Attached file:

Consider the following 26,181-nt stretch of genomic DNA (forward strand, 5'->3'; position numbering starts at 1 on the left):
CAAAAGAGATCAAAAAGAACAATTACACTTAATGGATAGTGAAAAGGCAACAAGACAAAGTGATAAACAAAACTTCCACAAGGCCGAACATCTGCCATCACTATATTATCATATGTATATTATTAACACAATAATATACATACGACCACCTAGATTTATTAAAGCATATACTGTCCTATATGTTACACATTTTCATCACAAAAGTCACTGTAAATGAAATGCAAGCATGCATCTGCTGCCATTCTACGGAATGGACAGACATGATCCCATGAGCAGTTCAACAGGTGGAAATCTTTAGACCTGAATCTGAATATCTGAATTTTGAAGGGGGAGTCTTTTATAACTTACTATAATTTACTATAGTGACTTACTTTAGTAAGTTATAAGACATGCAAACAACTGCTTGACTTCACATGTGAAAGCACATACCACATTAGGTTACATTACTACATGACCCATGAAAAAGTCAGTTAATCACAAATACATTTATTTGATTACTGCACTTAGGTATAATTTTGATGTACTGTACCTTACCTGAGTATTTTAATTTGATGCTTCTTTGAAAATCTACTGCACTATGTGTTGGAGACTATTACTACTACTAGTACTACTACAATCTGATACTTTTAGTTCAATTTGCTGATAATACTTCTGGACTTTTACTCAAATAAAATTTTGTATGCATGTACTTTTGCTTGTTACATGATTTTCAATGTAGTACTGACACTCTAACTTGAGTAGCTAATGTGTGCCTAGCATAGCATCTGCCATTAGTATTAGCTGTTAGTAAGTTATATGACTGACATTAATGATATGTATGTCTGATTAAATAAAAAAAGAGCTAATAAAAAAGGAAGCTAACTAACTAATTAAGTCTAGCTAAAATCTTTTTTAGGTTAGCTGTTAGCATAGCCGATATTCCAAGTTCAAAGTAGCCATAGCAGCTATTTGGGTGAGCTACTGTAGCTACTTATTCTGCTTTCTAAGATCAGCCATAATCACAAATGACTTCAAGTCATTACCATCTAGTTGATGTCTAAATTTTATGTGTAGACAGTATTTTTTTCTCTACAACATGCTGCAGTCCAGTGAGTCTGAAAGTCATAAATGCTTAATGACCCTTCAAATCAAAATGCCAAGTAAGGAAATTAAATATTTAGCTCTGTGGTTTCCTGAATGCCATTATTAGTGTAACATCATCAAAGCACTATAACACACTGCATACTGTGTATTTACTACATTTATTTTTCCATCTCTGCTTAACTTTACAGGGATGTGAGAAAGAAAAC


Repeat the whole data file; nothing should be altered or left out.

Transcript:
Consider the following 26,181-nt stretch of genomic DNA (forward strand, 5'->3'; position numbering starts at 1 on the left):
CAAAAGAGATCAAAAAGAACAATTACACTTAATGGATAGTGAAAAGGCAACAAGACAAAGTGATAAACAAAACTTCCACAAGGCCGAACATCTGCCATCACTATATTATCATATGTATATTATTAACACAATAATATACATACGACCACCTAGATTTATTAAAGCATATACTGTCCTATATGTTACACATTTTCATCACAAAAGTCACTGTAAATGAAATGCAAGCATGCATCTGCTGCCATTCTACGGAATGGACAGACATGATCCCATGAGCAGTTCAACAGGTGGAAATCTTTAGACCTGAATCTGAATATCTGAATTTTGAAGGGGGAGTCTTTTATAACTTACTATAATTTACTATAGTGACTTACTTTAGTAAGTTATAAGACATGCAAACAACTGCTTGACTTCACATGTGAAAGCACATACCACATTAGGTTACATTACTACATGACCCATGAAAAAGTCAGTTAATCACAAATACATTTATTTGATTACTGCACTTAGGTATAATTTTGATGTACTGTACCTTACCTGAGTATTTTAATTTGATGCTTCTTTGAAAATCTACTGCACTATGTGTTGGAGACTATTACTACTACTAGTACTACTACAATCTGATACTTTTAGTTCAATTTGCTGATAATACTTCTGGACTTTTACTCAAATAAAATTTTGTATGCATGTACTTTTGCTTGTTACATGATTTTCAATGTAGTACTGACACTCTAACTTGAGTAGCTAATGTGTGCCTAGCATAGCATCTGCCATTAGTATTAGCTGTTAGTAAGTTATATGACTGACATTAATGATATGTATGTCTGATTAAATAAAAAAAGAGCTAATAAAAAAGGAAGCTAACTAACTAATTAAGTCTAGCTAAAATCTTTTTTAGGTTAGCTGTTAGCATAGCCGATATTCCAAGTTCAAAGTAGCCATAGCAGCTATTTGGGTGAGCTACTGTAGCTACTTATTCTGCTTTCTAAGATCAGCCATAATCACAAATGACTTCAAGTCATTACCATCTAGTTGATGTCTAAATTTTATGTGTAGACAGTATTTTTTTCTCTACAACATGCTGCAGTCCAGTGAGTCTGAAAGTCATAAATGCTTAATGACCCTTCAAATCAAAATGCCAAGTAAGGAAATTAAATATTTAGCTCTGTGGTTTCCTGAATGCCATTATTAGTGTAACATCATCAAAGCACTATAACACACTGCATACTGTGTATTTACTACATTTATTTTTCCATCTCTGCTTAACTTTACAGGGATGTGAGAAAGAAAAC